“What kind of camera do you use?”

This question is asked all too frequently of photographers, yet to a photographer, it is a somewhat strange or awkward question, and you may get an odd look and a pause while he or she decides how to answer it this time. There are several interpretations that the photographer may be considering.

Unfortunately, many times this question is asked because the person asking may know little about photography, and they may believe that if they run right out and buy the same camera, they will miraculously start making photographs just like those the photographer has shown to them. They may be unwilling to listen to the explanation that the camera is of less importance than the years of study and experience the photographer has gained in the skills and arts of exposure, identifying kinds of light and the use of light, composition techniques, post processing, etc., as well as the thought processes of the photographer to apply this before pressing the shutter button. If a camera could make a photograph by itself, we could save a lot of travel expense by just shipping it off to location!

The camera is, in fact, merely a tool to the photographer just as a hammer is a tool to a carpenter. Both the carpenter and the photographer seek tools that make their job simpler and more enjoyable in the way that they personally prefer to work. There is also the issue that no one camera is likely capable of doing everything well that a photographer may need to accomplish. In fact most photographers have several different kinds of camera, perhaps one small and light that can be easily carried anywhere at the cost of some quality, another that although not very portable has the best possible resolution for studio work, one that is ideal for high dynamic range light conditions, another that is best at super long exposures for capturing the night sky, etc. Just as a carpenter’s tools will differ for framing and finish work, so will a photographer’s tools differ for portraits and landscapes.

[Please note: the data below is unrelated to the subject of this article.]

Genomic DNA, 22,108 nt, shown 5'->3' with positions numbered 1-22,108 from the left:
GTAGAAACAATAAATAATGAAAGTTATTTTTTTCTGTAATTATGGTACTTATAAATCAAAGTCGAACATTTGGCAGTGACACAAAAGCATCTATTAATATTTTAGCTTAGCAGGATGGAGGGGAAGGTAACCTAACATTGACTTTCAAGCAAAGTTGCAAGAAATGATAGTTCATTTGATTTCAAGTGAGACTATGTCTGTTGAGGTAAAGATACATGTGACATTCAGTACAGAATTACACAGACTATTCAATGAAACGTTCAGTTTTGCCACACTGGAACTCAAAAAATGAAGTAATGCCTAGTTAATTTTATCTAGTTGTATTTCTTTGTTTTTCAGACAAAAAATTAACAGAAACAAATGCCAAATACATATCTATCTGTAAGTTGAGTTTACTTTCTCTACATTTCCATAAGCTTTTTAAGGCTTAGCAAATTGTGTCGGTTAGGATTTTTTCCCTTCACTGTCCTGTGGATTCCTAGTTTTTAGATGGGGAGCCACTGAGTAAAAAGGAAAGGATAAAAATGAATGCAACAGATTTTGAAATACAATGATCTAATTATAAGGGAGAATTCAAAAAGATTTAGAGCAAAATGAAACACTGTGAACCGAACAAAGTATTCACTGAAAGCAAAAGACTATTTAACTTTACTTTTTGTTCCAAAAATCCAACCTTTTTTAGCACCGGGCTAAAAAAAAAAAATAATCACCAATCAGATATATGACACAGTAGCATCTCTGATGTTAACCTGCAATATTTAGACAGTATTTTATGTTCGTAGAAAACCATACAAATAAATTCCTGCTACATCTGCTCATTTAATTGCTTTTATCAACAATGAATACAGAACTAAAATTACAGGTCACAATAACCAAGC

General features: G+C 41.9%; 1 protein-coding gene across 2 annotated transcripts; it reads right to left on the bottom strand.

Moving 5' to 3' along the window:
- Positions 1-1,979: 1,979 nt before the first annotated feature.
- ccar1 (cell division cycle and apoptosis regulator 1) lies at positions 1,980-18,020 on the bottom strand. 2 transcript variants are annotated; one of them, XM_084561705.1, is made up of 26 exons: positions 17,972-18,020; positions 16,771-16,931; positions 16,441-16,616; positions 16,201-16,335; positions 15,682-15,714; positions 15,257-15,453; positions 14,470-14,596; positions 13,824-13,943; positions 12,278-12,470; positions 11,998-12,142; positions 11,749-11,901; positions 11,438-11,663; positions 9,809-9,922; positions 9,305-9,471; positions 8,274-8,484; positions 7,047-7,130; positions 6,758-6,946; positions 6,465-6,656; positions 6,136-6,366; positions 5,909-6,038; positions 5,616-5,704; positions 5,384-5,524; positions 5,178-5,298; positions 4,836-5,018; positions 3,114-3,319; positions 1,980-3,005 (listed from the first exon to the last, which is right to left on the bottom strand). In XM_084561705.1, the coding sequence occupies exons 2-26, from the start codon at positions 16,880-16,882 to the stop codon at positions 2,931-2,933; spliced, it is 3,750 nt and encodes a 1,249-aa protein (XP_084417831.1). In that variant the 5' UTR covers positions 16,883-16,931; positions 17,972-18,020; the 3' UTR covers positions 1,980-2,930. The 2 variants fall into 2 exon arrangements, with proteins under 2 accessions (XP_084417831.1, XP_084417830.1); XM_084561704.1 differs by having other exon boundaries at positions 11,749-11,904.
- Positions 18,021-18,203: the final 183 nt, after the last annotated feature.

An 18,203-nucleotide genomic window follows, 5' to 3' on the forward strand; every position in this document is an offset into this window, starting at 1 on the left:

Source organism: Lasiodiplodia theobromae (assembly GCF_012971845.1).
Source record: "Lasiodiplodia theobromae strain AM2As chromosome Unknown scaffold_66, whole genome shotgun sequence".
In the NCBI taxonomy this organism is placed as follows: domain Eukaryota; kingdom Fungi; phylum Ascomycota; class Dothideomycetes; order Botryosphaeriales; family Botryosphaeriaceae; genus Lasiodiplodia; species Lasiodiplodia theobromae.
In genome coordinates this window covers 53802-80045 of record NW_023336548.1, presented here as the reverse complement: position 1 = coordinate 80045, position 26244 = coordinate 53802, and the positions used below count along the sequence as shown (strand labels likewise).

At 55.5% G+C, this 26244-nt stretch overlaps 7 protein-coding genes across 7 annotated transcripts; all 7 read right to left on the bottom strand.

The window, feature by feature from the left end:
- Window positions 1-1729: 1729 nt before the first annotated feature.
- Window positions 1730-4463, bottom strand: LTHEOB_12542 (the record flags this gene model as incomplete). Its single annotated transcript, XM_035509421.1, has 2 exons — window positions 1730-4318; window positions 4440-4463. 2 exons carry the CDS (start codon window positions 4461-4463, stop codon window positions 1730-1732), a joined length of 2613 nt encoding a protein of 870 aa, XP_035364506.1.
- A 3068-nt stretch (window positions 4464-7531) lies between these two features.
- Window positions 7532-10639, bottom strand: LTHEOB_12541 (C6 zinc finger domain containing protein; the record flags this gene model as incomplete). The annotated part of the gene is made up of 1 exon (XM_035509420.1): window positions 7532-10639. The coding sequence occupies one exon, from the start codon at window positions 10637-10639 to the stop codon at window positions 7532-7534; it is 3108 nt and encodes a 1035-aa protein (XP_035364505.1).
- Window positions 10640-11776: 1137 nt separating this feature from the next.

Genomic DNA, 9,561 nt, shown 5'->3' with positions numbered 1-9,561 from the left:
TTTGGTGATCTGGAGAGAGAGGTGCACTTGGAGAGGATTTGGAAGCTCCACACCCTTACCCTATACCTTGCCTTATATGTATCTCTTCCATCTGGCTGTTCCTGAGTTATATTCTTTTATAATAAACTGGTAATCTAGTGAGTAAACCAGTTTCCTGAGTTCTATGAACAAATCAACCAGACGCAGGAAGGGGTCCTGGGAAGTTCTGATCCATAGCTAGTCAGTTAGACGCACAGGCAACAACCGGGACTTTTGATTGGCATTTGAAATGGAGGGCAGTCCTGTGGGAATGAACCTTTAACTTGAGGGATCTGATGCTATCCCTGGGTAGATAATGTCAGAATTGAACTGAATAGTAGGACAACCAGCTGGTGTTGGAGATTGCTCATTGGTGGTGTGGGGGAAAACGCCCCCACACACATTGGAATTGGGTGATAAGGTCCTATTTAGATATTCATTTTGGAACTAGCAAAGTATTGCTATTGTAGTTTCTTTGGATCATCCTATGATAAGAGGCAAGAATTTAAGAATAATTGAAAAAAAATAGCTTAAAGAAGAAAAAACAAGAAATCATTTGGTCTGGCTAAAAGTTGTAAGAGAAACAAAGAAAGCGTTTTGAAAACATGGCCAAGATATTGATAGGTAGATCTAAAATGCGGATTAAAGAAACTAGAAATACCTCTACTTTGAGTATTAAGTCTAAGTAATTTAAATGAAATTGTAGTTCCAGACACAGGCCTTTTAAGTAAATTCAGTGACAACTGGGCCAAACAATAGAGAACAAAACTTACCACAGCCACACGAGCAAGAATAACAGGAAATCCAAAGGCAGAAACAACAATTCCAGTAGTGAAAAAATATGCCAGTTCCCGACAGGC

But cameras are only one of the tools a photographer needs to make photographs, and not necessarily the most important ones. The proper choice of lens is arguably more important to the quality of the photograph than is the camera. And the photographer needs ways to modify or create light (filters, reflectors, lamps, strobes, flashes) ways to stabilize cameras (grips, tripods, vibration dampers) special viewers for framing, perhaps a light meter, even custom rain covers. And specialized carrying cases and packs for every occasion – every photographer accumulates too many of those.

A more straightforward question to ask of a photographer may be: “What gear do you prefer for making photographs like these?” So that is the question I generally try to answer.

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